You Can Talk the Talk, But Can You Caulk the Caulk?

Caulking window pictureMaking your home more energy efficient will save you hundreds, if not thousands, of dollars a year if done properly. Using caulk to seal holes where heat and air escape is a great step toward having a more energy efficient home. Below are several tips from the pros at A+ Insulation for caulking your home.

Related Read: How Much Money Can You Save by Sealing and Insulating Your Home

Get the Right Gun

When using caulk, it’s a good idea to shop around for the right caulking gun. Not all guns are made the same, and you’re going to want to get a heavy-duty gun with a solid metal shaft. This will give you more control over the caulk bead, without damaging the tube.

Temperature Matters

Keep an eye on the temperature outside. With many caulks, temperature affects how easy or difficult they’ll be to use. If the temperature gets too low, caulk becomes hard and nearly impossible to squeeze out of the tube. It’s always a good idea to bring tubes inside to warm up before using them if they have been out in the cold.

Get Your Joints Ready

Whatever you’re going to caulk, make sure the area is cleared of debris and dirt. You’ll want a clean surface for the caulk to adhere to. You can use a knife or compressed air to clear everything out if need be. Just make sure there’s no dirt or dust left behind.

Use Fillers for Large Cracks

Wider joints may require a filler. In all joints that are ¼” wide and ½” deep or more, a filler will help the caulk stay in place instead of sagging into the joint. A filler  is simply a foam tube you push into the crack to take up most of the excess space. Fillers are faster and cheaper than caulk, and they create a better seal when used in larger cracks. Most window and door joints won’t be much larger than ¼ inch.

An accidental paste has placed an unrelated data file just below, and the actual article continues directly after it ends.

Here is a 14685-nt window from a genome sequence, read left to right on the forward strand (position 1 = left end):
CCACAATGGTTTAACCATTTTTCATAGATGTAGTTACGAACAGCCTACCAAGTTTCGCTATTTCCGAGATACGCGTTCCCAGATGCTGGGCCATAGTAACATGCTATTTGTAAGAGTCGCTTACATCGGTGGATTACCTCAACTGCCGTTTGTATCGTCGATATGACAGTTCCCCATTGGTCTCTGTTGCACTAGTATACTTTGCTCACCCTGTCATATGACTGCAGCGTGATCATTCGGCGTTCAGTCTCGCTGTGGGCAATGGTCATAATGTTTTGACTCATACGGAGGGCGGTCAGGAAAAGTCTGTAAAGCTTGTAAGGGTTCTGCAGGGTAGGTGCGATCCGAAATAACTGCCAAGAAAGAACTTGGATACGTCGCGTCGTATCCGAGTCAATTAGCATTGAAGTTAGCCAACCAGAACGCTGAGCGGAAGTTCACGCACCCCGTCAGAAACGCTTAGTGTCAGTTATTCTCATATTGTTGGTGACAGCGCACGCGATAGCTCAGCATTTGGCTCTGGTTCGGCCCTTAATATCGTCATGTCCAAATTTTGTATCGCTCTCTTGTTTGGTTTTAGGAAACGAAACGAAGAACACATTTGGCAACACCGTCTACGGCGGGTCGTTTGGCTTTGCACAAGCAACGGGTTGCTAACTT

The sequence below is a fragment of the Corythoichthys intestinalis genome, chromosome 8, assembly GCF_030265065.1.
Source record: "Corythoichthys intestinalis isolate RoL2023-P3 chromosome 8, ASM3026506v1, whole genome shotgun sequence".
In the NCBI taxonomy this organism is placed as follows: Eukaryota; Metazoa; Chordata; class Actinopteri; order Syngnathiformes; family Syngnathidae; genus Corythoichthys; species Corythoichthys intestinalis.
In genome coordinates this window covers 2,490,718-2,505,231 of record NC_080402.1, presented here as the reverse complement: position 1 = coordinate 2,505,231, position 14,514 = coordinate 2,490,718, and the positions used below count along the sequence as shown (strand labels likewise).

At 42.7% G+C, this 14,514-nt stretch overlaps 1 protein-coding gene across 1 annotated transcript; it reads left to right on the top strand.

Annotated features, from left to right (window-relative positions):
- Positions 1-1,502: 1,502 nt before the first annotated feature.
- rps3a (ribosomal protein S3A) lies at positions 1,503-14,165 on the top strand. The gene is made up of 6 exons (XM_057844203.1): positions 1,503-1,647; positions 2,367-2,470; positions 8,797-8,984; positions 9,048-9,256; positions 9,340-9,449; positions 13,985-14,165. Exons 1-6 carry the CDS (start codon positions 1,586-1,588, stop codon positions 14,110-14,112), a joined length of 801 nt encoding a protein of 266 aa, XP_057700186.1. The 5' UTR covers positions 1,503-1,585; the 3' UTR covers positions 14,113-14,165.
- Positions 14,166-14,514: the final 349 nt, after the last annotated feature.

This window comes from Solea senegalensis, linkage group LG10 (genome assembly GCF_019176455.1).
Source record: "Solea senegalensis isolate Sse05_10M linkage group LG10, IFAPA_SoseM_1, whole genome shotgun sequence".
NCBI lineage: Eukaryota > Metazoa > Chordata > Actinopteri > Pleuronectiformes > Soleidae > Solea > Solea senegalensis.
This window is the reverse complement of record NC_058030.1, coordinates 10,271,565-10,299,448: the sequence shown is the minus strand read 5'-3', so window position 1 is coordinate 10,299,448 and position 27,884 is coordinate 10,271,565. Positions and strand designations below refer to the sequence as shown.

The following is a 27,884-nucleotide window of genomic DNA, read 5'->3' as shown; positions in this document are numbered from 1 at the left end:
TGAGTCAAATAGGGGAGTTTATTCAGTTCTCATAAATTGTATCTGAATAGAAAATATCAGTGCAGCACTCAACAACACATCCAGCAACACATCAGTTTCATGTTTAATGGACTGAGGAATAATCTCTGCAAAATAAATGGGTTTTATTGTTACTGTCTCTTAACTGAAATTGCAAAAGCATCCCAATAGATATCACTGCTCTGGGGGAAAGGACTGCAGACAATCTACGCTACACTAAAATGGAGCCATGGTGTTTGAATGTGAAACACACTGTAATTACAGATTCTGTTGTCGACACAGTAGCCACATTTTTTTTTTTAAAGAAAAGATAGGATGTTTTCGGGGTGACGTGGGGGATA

Cutting the Tube and Caulking the Joint

First, cut the tube at an angle and have the opening slightly smaller than the bead you’ll be using. Place the caulking tube in the gun and squeeze the trigger while running along the joint. If you’re particularly messy with caulk, use masking tape on either end of the joint to avoid smearing the caulk where you don’t want it. Make sure you have the most even bead possible, and don’t be afraid to use your finger to clean up any mess. Just be careful not to hit a nail or get a splinter!

With these techniques, your caulking job will be smooth and effortless, and your home will be more energy efficient.

 

For more help regarding caulking your home, please contact A+ Insulation at (913) 281-2250 or (816) 268-7511. We can perform a free home energy evaluation to help pinpoint the areas that need sealing.